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- Neelys Landing man shot, killed by highway patrol trooper after traffic stop (05/01/16)41
- Bob Evans restaurant in Cape Girardeau among chain's 21 closings (04/26/16)9
- Missouri House votes to allow concealed weapons without permits (04/28/16)8
- Police report filed, but no charges in incident at Cape Central (04/29/16)40
- Two hurt in motorcycle wreck on Interstate 55 (04/25/16)1
- 2016 All-Missourian Boys Basketball (04/29/16)
- Senator introduces bill for I-57 that would connect Sikeston with Little Rock (04/28/16)4
- Law firm requests information about Cape's traffic cameras (04/25/16)3
- Local lawmakers split over failed medical marijuana bill; voters may have a say (04/26/16)19
Cape leaders defend decision to spend casino money on airport bonds
Cape Girardeau leaders, past and present, defended the city's decision Tuesday to spend most of the $2 million it received from Isle of Capri to pay off bonds that funded the construction of an airport manufacturing facility that has been a drain on taxpayers for nearly a decade.
That decision came despite the Cape Girardeau City Council's pledge last September to pay for amenities to Broadway and to fund 11 other community projects with the casino money it received for 11 acres of municipally owned property.
Some have asserted the change in course comes as a broken promise.
"Not in any way," Mayor Harry Rediger said Tuesday. He said those projects will get done, albeit from a different funding source and perhaps at a slightly slower pace.
"This is just a shuffling of funds," Rediger said.
Furthermore, he said, the council only had a narrow window of opportunity to decide to pay off the bonds. General obligation bonds can only be paid off on payment dates, one of which is April 1. The next one wouldn't come around until October, he said.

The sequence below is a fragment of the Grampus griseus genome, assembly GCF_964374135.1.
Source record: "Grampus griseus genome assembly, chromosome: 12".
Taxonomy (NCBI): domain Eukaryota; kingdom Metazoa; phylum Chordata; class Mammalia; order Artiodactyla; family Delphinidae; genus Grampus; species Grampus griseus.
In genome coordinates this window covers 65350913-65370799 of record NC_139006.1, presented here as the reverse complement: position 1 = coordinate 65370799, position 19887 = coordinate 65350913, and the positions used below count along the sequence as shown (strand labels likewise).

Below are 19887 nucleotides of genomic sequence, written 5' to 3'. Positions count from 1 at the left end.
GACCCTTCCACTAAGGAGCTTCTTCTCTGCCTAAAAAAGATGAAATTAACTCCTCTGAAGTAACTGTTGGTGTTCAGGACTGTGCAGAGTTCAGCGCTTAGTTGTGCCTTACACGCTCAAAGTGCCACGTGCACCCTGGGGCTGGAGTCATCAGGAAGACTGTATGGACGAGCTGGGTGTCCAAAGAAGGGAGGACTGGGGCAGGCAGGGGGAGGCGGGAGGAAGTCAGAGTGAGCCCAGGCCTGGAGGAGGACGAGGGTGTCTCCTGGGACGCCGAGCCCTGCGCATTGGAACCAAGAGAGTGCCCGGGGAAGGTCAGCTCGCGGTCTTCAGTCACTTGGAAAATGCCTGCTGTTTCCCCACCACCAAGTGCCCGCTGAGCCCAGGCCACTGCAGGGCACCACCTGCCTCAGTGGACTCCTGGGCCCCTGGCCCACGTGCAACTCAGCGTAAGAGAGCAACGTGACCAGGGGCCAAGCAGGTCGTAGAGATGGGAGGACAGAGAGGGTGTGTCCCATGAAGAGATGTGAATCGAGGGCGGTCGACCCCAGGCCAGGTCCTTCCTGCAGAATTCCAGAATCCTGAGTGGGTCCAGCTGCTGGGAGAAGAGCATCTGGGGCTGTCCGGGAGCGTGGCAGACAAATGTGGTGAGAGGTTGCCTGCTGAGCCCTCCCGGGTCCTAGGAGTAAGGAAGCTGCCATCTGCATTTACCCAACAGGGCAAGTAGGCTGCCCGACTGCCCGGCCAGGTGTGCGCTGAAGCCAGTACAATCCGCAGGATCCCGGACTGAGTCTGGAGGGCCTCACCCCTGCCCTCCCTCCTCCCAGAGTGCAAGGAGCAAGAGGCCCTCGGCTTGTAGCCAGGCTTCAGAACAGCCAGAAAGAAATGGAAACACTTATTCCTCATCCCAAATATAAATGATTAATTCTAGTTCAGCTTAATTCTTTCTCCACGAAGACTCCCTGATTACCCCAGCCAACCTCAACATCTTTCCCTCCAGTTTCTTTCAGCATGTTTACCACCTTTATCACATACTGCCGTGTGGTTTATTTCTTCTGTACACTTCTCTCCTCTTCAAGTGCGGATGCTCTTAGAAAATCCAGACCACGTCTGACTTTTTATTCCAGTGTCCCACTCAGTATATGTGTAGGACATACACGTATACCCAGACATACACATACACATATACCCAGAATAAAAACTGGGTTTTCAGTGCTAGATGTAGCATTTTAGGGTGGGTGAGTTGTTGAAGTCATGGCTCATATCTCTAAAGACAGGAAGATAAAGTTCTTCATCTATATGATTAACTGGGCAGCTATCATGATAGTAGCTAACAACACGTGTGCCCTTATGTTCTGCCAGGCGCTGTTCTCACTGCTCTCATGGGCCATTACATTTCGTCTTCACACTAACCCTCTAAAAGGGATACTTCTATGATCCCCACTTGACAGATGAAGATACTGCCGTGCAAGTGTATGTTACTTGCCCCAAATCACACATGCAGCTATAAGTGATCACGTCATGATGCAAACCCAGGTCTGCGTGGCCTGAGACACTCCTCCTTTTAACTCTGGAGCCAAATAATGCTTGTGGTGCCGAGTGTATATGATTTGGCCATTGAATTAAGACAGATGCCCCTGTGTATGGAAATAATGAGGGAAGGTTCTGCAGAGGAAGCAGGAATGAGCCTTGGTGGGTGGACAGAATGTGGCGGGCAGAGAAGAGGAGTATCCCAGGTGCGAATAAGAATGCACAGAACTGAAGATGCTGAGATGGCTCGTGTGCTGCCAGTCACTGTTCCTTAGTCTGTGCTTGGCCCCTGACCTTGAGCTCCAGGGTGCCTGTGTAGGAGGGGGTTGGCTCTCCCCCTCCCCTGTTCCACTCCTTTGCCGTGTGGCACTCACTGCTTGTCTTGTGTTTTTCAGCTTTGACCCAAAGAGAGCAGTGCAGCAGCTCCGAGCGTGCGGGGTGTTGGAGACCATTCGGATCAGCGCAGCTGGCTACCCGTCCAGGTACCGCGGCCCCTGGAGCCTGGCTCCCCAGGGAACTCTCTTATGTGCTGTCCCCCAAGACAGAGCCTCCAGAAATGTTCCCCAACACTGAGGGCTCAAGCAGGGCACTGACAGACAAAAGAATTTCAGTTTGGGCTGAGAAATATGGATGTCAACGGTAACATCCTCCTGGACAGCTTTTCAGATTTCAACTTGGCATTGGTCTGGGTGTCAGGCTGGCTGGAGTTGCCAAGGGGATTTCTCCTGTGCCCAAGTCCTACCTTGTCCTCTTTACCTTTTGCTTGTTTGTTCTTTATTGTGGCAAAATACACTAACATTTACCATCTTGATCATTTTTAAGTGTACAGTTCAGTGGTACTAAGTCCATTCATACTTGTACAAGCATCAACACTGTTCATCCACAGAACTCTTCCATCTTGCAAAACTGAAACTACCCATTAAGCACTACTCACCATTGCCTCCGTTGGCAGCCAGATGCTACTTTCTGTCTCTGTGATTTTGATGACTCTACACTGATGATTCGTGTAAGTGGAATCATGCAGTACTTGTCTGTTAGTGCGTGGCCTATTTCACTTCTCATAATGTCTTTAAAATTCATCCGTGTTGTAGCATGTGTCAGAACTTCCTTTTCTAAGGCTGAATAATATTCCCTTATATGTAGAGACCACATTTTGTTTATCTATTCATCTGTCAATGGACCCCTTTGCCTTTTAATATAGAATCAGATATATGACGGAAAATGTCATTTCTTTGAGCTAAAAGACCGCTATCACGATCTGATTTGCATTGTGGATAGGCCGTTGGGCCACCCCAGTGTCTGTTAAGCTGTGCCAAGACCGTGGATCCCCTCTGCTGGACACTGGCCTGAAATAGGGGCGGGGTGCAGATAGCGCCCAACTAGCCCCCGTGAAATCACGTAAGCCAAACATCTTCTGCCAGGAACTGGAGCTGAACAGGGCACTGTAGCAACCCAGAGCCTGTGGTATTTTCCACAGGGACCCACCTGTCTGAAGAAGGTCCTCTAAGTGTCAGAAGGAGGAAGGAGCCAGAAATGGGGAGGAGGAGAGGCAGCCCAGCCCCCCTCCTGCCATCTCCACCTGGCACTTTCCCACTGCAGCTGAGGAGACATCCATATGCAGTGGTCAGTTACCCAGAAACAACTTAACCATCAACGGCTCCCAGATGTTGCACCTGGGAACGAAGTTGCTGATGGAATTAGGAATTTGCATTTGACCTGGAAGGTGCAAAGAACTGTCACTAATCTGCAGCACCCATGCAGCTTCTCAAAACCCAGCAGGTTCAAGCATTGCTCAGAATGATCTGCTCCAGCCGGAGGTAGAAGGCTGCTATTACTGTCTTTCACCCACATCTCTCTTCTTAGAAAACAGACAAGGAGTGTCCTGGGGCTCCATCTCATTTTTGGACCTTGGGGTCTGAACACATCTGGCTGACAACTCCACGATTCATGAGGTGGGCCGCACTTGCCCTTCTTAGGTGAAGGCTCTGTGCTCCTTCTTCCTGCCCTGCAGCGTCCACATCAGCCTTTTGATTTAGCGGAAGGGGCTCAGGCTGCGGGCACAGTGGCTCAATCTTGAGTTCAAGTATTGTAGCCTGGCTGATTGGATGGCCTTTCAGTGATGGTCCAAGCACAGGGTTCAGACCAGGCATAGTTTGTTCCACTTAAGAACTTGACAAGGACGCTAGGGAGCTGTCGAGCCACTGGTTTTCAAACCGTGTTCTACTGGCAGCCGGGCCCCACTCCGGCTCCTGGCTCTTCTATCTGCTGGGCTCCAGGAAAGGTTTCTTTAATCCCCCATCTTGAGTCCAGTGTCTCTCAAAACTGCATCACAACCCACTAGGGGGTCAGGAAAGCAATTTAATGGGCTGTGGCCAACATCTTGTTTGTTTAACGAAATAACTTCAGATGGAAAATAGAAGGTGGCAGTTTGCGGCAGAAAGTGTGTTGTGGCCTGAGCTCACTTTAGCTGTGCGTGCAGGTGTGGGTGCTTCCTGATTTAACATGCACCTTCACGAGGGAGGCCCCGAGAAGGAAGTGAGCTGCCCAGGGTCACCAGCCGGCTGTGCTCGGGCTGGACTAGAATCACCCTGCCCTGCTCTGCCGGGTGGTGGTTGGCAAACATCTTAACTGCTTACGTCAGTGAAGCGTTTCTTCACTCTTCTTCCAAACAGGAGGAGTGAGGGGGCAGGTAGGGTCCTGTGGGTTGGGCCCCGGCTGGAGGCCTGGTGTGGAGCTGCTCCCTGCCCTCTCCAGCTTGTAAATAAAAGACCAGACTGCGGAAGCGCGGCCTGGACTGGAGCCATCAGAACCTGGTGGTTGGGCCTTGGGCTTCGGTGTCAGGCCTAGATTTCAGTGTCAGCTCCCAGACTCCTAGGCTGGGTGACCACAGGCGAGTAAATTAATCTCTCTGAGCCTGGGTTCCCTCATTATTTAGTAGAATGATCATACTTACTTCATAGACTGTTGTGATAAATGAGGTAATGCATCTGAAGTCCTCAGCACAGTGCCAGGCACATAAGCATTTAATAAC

"We did not want to wait until October," he said.
The decision will really provide a savings to taxpayers, he said, and safeguards have been put in place to make sure that the Broadway amenities and projects -- such as accelerating the city's tree program -- will still take place.
Paying off the $1.69 million in bonds allows the city to better market the 52,000-square-foot Commander Premier Aircraft Corp. building. The city has notified Commander, which owes $1.2 million in back lease payments, that if it can't come up with the money within 60 days, it will have to vacate the premises.
The previous occupant of the facility, Renaissance Aircraft, also went under after it struggled to make payments after the building was constructed in 2001.
Former mayor Al Spradling, who was part of the council that promoted the bond issue for the facility, said he understood what the council is doing to get out from under the semiannual payments. Repaying the bond holders now will save the taxpayers years of interest payments, he said.
"And once the bond issue is gone, the manufacturing only restriction is gone, and that facility can be used for any number of things," Spradling said. "That really unties the city's hands. To me, it really makes sense."
Council member Mark Lanzotti said the money the city was using to make bond payments, about $260,000 annually out of general revenue, will now be set aside each year to go toward the projects.
"We can cash flow those improvements as they come up," Lanzotti said. "Plus, if we refinanced with new bonds, it would cost us $45,000 to reissue new bonds. Now we don't have to pay that. So there is some real savings for taxpayers. I want people to be aware that we have not abandoned those projects."
Lanzotti said there can be more money coming into the city once Commander has vacated the building. There is demand for renting aircraft hangar space, which could generate money until a new permanent tenant could be found. Or the building could be sold. If it is sold for about $1.5 million, that would fund those projects immediately.
City manager Scott Meyer said they were aware the public could see this as a dubious venture, considering what the council said in September.
"Of course we considered that," Meyer said. "That's why we wanted to have this discussion and do it all in the open. We knew there might be some potential concern about that. So we wanted to make it clear that we are still going to do these projects, just in a different way."
Cape Girardeau Regional Airport, Cape Girardeau, MO